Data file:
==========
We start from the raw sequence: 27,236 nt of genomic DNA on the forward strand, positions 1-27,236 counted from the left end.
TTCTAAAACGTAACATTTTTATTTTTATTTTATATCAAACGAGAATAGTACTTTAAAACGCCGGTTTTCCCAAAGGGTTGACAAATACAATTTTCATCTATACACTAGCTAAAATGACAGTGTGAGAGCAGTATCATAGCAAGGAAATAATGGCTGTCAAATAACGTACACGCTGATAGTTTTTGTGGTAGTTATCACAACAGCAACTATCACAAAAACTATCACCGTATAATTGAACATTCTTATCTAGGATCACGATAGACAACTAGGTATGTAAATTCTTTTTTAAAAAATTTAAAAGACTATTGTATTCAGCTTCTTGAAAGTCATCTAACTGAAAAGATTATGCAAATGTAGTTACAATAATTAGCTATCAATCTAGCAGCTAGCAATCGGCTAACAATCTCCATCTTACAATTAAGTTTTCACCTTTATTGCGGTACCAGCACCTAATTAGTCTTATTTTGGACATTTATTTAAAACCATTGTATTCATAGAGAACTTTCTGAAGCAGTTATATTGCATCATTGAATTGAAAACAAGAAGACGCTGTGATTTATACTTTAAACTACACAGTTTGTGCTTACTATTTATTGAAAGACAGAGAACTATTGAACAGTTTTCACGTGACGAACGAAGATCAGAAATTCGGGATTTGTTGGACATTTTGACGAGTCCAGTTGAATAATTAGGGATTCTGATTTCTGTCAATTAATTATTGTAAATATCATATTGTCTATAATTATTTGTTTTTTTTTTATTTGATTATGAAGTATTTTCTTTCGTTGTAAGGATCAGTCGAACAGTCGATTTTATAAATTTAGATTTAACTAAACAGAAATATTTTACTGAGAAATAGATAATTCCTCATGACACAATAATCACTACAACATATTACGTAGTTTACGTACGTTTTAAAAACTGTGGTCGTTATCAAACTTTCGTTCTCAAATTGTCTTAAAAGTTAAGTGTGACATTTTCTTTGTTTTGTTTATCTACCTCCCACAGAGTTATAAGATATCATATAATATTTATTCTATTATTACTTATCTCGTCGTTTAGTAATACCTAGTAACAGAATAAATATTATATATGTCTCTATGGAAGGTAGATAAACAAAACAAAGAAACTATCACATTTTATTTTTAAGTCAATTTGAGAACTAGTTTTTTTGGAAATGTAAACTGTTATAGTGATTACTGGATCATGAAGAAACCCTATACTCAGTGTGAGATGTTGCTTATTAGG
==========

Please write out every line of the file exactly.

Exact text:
We start from the raw sequence: 27,236 nt of genomic DNA on the forward strand, positions 1-27,236 counted from the left end.
TTCTAAAACGTAACATTTTTATTTTTATTTTATATCAAACGAGAATAGTACTTTAAAACGCCGGTTTTCCCAAAGGGTTGACAAATACAATTTTCATCTATACACTAGCTAAAATGACAGTGTGAGAGCAGTATCATAGCAAGGAAATAATGGCTGTCAAATAACGTACACGCTGATAGTTTTTGTGGTAGTTATCACAACAGCAACTATCACAAAAACTATCACCGTATAATTGAACATTCTTATCTAGGATCACGATAGACAACTAGGTATGTAAATTCTTTTTTAAAAAATTTAAAAGACTATTGTATTCAGCTTCTTGAAAGTCATCTAACTGAAAAGATTATGCAAATGTAGTTACAATAATTAGCTATCAATCTAGCAGCTAGCAATCGGCTAACAATCTCCATCTTACAATTAAGTTTTCACCTTTATTGCGGTACCAGCACCTAATTAGTCTTATTTTGGACATTTATTTAAAACCATTGTATTCATAGAGAACTTTCTGAAGCAGTTATATTGCATCATTGAATTGAAAACAAGAAGACGCTGTGATTTATACTTTAAACTACACAGTTTGTGCTTACTATTTATTGAAAGACAGAGAACTATTGAACAGTTTTCACGTGACGAACGAAGATCAGAAATTCGGGATTTGTTGGACATTTTGACGAGTCCAGTTGAATAATTAGGGATTCTGATTTCTGTCAATTAATTATTGTAAATATCATATTGTCTATAATTATTTGTTTTTTTTTTATTTGATTATGAAGTATTTTCTTTCGTTGTAAGGATCAGTCGAACAGTCGATTTTATAAATTTAGATTTAACTAAACAGAAATATTTTACTGAGAAATAGATAATTCCTCATGACACAATAATCACTACAACATATTACGTAGTTTACGTACGTTTTAAAAACTGTGGTCGTTATCAAACTTTCGTTCTCAAATTGTCTTAAAAGTTAAGTGTGACATTTTCTTTGTTTTGTTTATCTACCTCCCACAGAGTTATAAGATATCATATAATATTTATTCTATTATTACTTATCTCGTCGTTTAGTAATACCTAGTAACAGAATAAATATTATATATGTCTCTATGGAAGGTAGATAAACAAAACAAAGAAACTATCACATTTTATTTTTAAGTCAATTTGAGAACTAGTTTTTTTGGAAATGTAAACTGTTATAGTGATTACTGGATCATGAAGAAACCCTATACTCAGTGTGAGATGTTGCTTATTAGG